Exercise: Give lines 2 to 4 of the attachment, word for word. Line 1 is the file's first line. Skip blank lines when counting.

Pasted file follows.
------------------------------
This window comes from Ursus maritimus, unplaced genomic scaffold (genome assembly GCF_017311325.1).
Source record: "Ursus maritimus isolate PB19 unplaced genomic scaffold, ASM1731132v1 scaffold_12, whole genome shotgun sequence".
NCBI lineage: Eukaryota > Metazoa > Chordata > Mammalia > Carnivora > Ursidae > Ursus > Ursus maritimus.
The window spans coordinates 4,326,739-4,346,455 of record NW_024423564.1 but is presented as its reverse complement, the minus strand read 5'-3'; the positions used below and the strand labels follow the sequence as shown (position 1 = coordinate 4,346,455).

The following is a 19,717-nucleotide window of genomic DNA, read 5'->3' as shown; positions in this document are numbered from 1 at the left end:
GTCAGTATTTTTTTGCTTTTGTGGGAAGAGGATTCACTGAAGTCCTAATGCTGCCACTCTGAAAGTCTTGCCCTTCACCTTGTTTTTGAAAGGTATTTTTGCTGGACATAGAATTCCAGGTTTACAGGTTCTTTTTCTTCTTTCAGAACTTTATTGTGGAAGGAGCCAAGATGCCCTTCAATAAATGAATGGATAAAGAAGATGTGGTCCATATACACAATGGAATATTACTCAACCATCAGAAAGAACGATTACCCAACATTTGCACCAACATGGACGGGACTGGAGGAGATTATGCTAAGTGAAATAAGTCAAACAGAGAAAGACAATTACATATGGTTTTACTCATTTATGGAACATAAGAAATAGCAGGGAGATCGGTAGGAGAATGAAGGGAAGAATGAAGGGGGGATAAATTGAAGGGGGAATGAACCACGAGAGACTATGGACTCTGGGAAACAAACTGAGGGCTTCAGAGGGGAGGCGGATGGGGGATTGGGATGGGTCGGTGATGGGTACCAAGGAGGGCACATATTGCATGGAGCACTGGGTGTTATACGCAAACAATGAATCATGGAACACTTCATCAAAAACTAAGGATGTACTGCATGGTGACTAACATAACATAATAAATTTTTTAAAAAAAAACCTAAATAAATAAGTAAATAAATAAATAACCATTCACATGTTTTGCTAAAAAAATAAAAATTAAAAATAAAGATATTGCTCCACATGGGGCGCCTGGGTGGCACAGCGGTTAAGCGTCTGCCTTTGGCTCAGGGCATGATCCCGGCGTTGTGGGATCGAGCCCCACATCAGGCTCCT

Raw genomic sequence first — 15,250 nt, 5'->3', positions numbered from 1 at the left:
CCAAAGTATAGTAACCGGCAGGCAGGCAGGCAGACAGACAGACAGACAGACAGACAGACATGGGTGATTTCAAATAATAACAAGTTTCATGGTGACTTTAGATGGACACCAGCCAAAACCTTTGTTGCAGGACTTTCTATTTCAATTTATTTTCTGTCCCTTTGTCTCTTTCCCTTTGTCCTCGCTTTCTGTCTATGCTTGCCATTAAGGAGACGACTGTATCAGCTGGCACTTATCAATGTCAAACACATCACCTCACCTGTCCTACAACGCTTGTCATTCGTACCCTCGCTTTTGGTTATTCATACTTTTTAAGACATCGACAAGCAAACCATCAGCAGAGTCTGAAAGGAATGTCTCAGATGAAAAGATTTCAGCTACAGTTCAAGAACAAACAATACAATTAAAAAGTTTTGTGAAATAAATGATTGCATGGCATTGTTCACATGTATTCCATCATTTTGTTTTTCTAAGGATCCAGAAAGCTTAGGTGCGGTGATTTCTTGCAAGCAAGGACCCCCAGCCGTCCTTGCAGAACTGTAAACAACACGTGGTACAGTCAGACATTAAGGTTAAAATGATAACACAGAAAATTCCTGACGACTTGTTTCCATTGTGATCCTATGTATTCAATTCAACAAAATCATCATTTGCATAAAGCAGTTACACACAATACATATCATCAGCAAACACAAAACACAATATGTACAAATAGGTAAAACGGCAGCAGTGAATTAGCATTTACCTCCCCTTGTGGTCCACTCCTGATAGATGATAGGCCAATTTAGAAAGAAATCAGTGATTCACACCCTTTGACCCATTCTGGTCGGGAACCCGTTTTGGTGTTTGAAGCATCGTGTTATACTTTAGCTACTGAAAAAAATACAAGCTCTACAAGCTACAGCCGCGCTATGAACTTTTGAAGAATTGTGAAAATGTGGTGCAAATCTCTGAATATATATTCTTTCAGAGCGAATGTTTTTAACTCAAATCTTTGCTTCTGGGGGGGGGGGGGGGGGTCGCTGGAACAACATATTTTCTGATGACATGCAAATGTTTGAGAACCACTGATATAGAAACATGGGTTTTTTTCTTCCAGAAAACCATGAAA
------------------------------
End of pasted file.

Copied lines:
Source record: "Ursus maritimus isolate PB19 unplaced genomic scaffold, ASM1731132v1 scaffold_12, whole genome shotgun sequence".
NCBI lineage: Eukaryota > Metazoa > Chordata > Mammalia > Carnivora > Ursidae > Ursus > Ursus maritimus.
The window spans coordinates 4,326,739-4,346,455 of record NW_024423564.1 but is presented as its reverse complement, the minus strand read 5'-3'; the positions used below and the strand labels follow the sequence as shown (position 1 = coordinate 4,346,455).